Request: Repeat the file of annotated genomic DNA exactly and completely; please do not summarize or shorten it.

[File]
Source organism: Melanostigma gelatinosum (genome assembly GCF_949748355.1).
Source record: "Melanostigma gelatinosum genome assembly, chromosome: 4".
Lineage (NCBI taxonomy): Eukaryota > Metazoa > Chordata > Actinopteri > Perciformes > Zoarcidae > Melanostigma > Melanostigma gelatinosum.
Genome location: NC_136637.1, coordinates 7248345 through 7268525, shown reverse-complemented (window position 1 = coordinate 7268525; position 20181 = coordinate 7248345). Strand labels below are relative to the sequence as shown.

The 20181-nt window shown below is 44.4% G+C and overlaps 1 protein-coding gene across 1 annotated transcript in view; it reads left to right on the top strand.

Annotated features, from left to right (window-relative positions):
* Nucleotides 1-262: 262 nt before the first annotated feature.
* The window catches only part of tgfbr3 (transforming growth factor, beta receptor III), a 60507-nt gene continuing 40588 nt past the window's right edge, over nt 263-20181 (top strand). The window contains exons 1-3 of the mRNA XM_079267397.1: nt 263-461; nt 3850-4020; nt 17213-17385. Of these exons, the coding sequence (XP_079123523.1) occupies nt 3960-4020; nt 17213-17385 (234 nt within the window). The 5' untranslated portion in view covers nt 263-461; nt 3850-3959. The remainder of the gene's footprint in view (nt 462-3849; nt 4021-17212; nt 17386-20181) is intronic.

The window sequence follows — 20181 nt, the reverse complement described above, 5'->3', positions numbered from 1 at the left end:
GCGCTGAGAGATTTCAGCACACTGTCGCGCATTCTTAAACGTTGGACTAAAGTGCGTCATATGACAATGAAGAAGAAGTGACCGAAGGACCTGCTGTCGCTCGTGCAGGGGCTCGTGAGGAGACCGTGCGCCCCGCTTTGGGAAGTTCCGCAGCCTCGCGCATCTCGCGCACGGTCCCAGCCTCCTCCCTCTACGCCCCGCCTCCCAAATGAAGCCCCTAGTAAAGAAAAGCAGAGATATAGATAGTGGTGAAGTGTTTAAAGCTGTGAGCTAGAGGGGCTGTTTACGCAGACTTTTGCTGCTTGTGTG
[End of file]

Source organism: Melanostigma gelatinosum (genome assembly GCF_949748355.1).
Source record: "Melanostigma gelatinosum genome assembly, chromosome: 4".
Lineage (NCBI taxonomy): Eukaryota > Metazoa > Chordata > Actinopteri > Perciformes > Zoarcidae > Melanostigma > Melanostigma gelatinosum.
Genome location: NC_136637.1, coordinates 7248345 through 7268525, shown reverse-complemented (window position 1 = coordinate 7268525; position 20181 = coordinate 7248345). Strand labels below are relative to the sequence as shown.

The 20181-nt window shown below is 44.4% G+C and overlaps 1 protein-coding gene across 1 annotated transcript in view; it reads left to right on the top strand.

Annotated features, from left to right (window-relative positions):
* Nucleotides 1-262: 262 nt before the first annotated feature.
* The window catches only part of tgfbr3 (transforming growth factor, beta receptor III), a 60507-nt gene continuing 40588 nt past the window's right edge, over nt 263-20181 (top strand). The window contains exons 1-3 of the mRNA XM_079267397.1: nt 263-461; nt 3850-4020; nt 17213-17385. Of these exons, the coding sequence (XP_079123523.1) occupies nt 3960-4020; nt 17213-17385 (234 nt within the window). The 5' untranslated portion in view covers nt 263-461; nt 3850-3959. The remainder of the gene's footprint in view (nt 462-3849; nt 4021-17212; nt 17386-20181) is intronic.

The window sequence follows — 20181 nt, the reverse complement described above, 5'->3', positions numbered from 1 at the left end:
GCGCTGAGAGATTTCAGCACACTGTCGCGCATTCTTAAACGTTGGACTAAAGTGCGTCATATGACAATGAAGAAGAAGTGACCGAAGGACCTGCTGTCGCTCGTGCAGGGGCTCGTGAGGAGACCGTGCGCCCCGCTTTGGGAAGTTCCGCAGCCTCGCGCATCTCGCGCACGGTCCCAGCCTCCTCCCTCTACGCCCCGCCTCCCAAATGAAGCCCCTAGTAAAGAAAAGCAGAGATATAGATAGTGGTGAAGTGTTTAAAGCTGTGAGCTAGAGGGGCTGTTTACGCAGACTTTTGCTGCTTGTGTG